Accelerated Pathways: Advanced Placement

By Becky Smerdon and Ashley Spalding (guest authors)

There are a number of paths that high school students can follow to earn college credits while in high school. This week, we are going to highlight three of these accelerated pathways: (1) Advanced Placement, (2) Dual Enrollment, and (3) International Baccalaureate. Today’s post is about the Advanced Placement Program.

In recent years, a growing number of education reform efforts have focused on improving high school graduation rates and preparing more students to enter college. New programs such as the Early College High School Initiative, the Comprehensive School Reform Program, and Race to the Top have been designed to improve education quality and better prepare students for life after high school graduation. Not to be left behind, Advanced Placement (AP), an older, traditionally exclusive college preparation program, has expanded in an effort to increase the rigor of high school coursework and enrollment in AP courses. As one of several accelerated high school programs, AP courses expose students to college-level curricula and provide the opportunity for students to earn college credit if they pass the standardized exam offered for each of the 33 AP courses. Developed in the 1950s as a program for the most academically advanced students, AP has gradually become a staple of many high schools’ curriculum and has most recently expanded to enroll a more diverse group of students (e.g., historically underrepresented groups).

The AP program has expanded dramatically in recent years; between 2000 and 2008, the number of U.S. high schools offering AP exams increased by about 30 percent to 17,400[1], and student enrollment in AP increased by about 70 percent.[2] AP course offerings have also grown and changed over time—from courses in 11 subjects during the program’s pilot in 1952 to a peak of 38 courses in 2006.[3] This expansion can largely be explained by the “AP for All” movement, a response to federal and state initiatives to increase access to accelerated courses and reduce achievement gaps. Also known as “open enrollment” or “open access,” AP for All encourages students from underrepresented groups to enroll in AP courses.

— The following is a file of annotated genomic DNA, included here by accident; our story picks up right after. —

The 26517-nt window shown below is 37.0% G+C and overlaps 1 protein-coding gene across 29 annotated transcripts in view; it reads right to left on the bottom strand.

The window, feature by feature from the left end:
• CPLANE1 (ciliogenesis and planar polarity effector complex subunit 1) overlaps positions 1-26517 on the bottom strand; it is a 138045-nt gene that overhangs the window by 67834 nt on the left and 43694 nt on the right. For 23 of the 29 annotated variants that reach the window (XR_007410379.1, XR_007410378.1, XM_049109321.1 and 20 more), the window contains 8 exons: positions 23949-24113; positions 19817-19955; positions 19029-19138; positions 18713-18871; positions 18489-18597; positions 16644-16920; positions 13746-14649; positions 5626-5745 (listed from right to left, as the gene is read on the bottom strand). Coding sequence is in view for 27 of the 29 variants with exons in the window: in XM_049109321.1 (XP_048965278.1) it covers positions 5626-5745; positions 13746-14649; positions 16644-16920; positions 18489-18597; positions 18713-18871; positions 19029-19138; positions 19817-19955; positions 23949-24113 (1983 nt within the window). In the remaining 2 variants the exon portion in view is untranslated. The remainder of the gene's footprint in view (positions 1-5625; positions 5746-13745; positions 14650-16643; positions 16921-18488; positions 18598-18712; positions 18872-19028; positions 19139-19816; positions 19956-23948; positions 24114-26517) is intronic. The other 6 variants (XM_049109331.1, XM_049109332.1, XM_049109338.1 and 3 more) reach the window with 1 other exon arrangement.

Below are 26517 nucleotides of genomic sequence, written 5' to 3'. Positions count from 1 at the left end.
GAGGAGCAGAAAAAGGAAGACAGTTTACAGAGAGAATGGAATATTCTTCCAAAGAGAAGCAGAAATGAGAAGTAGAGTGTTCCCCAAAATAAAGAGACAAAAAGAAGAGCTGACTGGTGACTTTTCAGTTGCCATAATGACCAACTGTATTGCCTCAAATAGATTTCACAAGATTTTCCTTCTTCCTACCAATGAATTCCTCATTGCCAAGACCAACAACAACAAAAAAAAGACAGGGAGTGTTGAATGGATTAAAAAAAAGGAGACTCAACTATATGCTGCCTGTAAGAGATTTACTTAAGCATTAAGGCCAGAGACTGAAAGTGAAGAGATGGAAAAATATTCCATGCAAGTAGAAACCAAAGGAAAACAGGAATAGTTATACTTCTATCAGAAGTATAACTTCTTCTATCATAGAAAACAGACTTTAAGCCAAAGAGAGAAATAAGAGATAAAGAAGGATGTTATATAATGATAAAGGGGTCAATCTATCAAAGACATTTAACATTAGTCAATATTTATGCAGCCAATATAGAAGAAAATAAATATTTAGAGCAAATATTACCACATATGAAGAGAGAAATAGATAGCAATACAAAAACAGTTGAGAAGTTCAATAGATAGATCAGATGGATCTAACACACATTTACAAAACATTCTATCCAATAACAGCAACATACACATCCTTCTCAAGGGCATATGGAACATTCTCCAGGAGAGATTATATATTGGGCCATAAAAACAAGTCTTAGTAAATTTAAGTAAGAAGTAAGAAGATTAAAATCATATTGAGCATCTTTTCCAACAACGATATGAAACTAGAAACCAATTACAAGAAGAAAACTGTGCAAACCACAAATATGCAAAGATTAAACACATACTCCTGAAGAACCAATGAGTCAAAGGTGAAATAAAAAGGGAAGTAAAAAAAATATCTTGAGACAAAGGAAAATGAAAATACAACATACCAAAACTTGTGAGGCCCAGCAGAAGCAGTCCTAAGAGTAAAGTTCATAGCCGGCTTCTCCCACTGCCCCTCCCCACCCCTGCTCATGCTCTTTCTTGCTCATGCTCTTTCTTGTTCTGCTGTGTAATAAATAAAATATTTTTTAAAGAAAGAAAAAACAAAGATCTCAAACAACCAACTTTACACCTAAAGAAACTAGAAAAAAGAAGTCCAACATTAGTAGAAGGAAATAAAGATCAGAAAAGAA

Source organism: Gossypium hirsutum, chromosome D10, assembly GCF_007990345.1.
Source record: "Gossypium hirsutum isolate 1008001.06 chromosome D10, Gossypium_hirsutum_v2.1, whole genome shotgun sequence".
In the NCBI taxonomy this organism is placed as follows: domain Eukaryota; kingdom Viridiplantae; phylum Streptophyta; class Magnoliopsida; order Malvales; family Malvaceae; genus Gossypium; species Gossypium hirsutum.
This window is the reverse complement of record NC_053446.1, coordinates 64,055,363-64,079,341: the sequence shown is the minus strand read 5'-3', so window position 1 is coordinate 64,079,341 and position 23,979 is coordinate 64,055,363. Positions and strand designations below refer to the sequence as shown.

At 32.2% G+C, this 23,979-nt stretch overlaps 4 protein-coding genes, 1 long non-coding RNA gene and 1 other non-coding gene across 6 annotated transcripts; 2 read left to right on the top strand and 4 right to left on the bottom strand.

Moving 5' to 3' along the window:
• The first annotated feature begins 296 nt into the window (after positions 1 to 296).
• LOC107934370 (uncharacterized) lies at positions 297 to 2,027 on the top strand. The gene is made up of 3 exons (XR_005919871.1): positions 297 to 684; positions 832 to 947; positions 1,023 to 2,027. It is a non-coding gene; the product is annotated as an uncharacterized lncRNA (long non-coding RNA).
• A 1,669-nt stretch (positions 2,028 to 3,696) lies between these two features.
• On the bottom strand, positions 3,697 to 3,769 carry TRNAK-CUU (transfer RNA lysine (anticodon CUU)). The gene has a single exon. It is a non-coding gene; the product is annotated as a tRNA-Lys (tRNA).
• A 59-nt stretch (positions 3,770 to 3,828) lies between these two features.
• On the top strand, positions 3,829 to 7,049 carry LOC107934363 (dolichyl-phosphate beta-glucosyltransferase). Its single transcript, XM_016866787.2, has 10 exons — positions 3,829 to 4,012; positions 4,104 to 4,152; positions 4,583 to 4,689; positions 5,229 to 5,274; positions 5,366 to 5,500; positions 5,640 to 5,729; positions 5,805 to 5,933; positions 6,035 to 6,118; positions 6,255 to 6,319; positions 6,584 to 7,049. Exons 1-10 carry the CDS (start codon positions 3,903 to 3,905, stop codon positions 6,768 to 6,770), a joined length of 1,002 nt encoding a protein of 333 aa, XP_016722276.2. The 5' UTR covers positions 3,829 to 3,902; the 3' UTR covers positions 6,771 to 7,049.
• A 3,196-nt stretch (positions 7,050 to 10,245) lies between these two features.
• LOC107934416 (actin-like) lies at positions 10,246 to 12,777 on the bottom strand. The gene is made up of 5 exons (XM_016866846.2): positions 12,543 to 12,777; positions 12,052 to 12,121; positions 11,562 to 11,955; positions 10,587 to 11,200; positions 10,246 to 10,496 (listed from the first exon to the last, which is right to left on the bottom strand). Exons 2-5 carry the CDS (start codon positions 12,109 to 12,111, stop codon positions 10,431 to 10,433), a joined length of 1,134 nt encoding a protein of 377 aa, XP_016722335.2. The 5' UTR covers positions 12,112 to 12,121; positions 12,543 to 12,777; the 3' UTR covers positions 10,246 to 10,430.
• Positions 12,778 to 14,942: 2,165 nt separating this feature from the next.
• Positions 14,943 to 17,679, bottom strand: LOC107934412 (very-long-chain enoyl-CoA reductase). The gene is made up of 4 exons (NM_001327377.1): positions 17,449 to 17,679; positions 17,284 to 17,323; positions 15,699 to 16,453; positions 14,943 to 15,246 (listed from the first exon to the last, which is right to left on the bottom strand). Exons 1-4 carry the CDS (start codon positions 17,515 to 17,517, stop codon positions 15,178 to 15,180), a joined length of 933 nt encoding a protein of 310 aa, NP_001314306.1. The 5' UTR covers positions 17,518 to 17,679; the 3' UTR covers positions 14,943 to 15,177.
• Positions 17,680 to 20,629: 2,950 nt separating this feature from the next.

Guest Authors:  Becky Smerdon is founder and Managing Director at Quill Research Associates, LLC and a member of the National High School Center’s Editorial Team. Ashley Spalding is a post-doctoral scholar at the University of South Florida.

Note: This blog post was originally authored under the auspices of the National High School Center at the American Institutes for Research (AIR). The National High School Center’s blog, High School Matters, which ran until March 2013, provided an objective perspective on the latest research, issues, and events that affected high school improvement. The CCRS Center plans to continue relevant work originally developed under the National High School Center grant. National High School Center blog posts that pertain to CCRS Center issues are included on this website as a resource to our stakeholders.


[1] College Board. (2009). Annual AP program participation 1956–2009. New York: College Board. http://professionals.collegeboard.com/profdownload/annual-participation-09.pdf
[2] Wakelyn, D. (2009). Raising rigor, getting results: Lessons learned from AP expansion. NGA Center for Best Practices.
[3] College Board. (2010). AP report to the nation: The 6th annual AP report to the nation.  New York: College Board.  http://www.collegeboard.com/html/aprtn/?excmpid=CBF13-ED-1-aprtn

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